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A highsider or highside is a type of motorcycle accident characterized by sudden and violent rotation of the bike around its long axis. This generally happens when the rear wheel loses traction, skids, and then suddenly regains traction, creating a large torque which flips the rider head first off the road. The initial traction loss may be caused by a rear locked wheel due to excessive braking or by applying too much throttle when exiting a corner or by oversteering the bike in the turn or by any loss of traction to the rear wheel. Examples are: attempting to turn too sharply and leaning the bike past the limit of tire adhesion; rolling off the edge of the tire sidewall; levering the rear tire off the ground by scraping the exhaust, peg, leg, foot, or knee; or overstressing the rear tire if it's too cold or worn-out or there is oil, water, sand, dirt, ice, paint marks, or other patches of reduced traction on the road. Highsides differ from lowsides as follows: during a lowside the rear wheel slips laterally and continuously until the bike falls onto its side -- the side that's inside the corner, while during a highside the rear wheel slips laterally only briefly before suddenly regaining traction and flipping the bike onto its other side -- the side that's outside the corner. As a result highsides happen very quickly with little if any warning and are very violent.
If the slipping rear tire suddenly regains traction while the bike is side-slipping, the motorcycle will straighten-up very quickly. Often the rider is thrown off before they can regain balance and control.
Highside accidents can be caused by over-acceleration or braking in corners, but also can result from any sudden loss and regaining of traction to the rear wheel. In all cases, the rear-wheel begins to move out of the line of travel and side-slips. If the wheels are not aligned in the direction of travel when traction is suddenly restored and the rear-tire stops slipping then a highside is likely, depending on how much the bike is turned across the direction of travel and how fast the bike is traveling when the rear tire stops slipping. If the angle is high enough, the bike is moving fast enough and the rear tire slips and hooks-up suddenly enough, the rider has no chance of preventing a highside and not taking a short flight across hard ground. What makes the highside so deadly is that the bike can go from traveling down the road at high speed completely under control to tumbling down the road at high speed with the rider flying in front of it, all within a split second with little if any warning.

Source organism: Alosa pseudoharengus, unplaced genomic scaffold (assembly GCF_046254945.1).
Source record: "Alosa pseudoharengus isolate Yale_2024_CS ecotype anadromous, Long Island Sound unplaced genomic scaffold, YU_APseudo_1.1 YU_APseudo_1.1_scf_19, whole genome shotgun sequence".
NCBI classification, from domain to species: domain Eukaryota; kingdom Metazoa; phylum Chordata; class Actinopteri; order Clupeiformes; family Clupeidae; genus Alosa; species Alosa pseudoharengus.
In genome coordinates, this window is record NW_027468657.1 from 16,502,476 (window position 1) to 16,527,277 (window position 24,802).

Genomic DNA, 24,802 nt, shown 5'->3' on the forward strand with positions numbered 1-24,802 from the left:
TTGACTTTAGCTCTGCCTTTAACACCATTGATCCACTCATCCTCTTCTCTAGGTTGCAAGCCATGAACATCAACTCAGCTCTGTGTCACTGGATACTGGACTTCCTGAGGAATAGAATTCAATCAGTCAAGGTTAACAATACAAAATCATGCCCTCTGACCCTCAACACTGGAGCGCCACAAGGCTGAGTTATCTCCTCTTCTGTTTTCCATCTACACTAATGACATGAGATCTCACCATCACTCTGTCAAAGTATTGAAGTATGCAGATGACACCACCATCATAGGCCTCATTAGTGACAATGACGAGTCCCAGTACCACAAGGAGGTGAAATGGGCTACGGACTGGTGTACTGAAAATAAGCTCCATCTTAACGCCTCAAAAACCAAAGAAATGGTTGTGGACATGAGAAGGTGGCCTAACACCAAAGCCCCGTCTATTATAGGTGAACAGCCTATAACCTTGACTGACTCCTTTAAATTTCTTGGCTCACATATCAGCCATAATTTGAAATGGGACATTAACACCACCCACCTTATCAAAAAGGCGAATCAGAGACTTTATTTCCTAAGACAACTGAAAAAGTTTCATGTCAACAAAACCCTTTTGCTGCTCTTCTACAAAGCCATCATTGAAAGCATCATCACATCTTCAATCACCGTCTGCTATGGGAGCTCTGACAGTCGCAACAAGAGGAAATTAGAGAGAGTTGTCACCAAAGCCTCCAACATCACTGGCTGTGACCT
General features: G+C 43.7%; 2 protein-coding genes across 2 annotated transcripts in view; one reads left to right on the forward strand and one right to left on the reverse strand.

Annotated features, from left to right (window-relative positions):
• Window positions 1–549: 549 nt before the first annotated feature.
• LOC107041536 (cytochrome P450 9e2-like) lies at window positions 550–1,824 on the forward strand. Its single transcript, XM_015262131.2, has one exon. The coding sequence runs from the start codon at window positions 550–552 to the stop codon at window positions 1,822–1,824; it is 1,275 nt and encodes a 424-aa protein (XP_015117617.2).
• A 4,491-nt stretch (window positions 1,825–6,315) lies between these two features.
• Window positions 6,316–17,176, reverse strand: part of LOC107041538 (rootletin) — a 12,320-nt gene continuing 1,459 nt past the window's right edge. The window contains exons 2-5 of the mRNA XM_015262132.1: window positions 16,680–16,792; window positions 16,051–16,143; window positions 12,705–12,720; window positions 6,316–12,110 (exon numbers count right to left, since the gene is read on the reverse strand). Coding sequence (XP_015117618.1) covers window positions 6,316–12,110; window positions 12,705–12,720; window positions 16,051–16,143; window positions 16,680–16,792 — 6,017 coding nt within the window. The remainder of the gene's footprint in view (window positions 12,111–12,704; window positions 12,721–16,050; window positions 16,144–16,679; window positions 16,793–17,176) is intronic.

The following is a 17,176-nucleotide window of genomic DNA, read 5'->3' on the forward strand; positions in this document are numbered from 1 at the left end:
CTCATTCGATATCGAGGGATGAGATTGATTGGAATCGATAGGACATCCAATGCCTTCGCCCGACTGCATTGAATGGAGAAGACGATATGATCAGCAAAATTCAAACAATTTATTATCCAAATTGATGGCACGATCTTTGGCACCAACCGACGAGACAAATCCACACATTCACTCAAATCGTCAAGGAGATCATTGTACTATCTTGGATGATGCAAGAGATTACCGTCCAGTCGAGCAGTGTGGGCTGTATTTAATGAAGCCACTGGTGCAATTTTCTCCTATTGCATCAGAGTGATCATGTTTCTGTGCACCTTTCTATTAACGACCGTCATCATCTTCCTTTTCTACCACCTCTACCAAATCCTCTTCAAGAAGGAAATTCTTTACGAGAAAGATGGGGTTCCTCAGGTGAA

Forces occurring between the motorcycle and the road (such as those that result in accelerating, decelerating and turning) occur at the contact patch through friction and normal forces. There is a limited amount of force tangential to the road that the contact patch can transmit before the tire begins to lose traction, and therefore slide or skid.
When going through a curve on a motorcycle, centripetal force (added to the other lateral forces such as acceleration or deceleration) is transferred from the road to the motorcycle through the contact patch, and is directed at a right angle to the path of travel. If the net force is greater than the static friction coefficient of the tire multiplied by the normal force of the motorcycle through the tire, the tire will skid outwards from the direction of the curve.
Once a tire slips in a curve, it will move outwards under the motorcycle. What happens from there depends on how well the rider is able to restore balance and control. If the tire regains traction after the rider starts to skid while the motorcycle is moving sideways, the tire will stop its sideways movement causing the motorcycle to suddenly jerk into an upright position (and beyond). This movement can easily cause the rider to be thrown off and even expert riders are routinely thrown-off in highsides.
The name ("highside") derives from the side of the motorcycle that the rider will separate from. If forcibly thrown over the bike, the rider is said to have dismounted on the high side.
The highsider has the additional disadvantage of the rider often being catapulted quite some feet into the air by the sudden jerking motion of the motorbike and the increased possibility of damage upon impact with the ground as well as being hit by the motorbike that is tumbling, bouncing and sliding behind the rider, threatening to crush them. It is somewhat like being thrown from a horse at full-gallop, except that a motorcycle can travel much faster than a horse and is generally ridden on hard-paved roads with plenty of roadside obstacles.
Because highsider accidents are so much more deadly than lowside accidents, the Motorcycle Safety Foundation recommends that if a rider locks the rear brake at higher speeds and the traction is good the brake should not be released.
- "You and your motorcycle: riding tips" (PDF). Motorcycle Safety Foundation. p. 36. Retrieved 2009-09-28.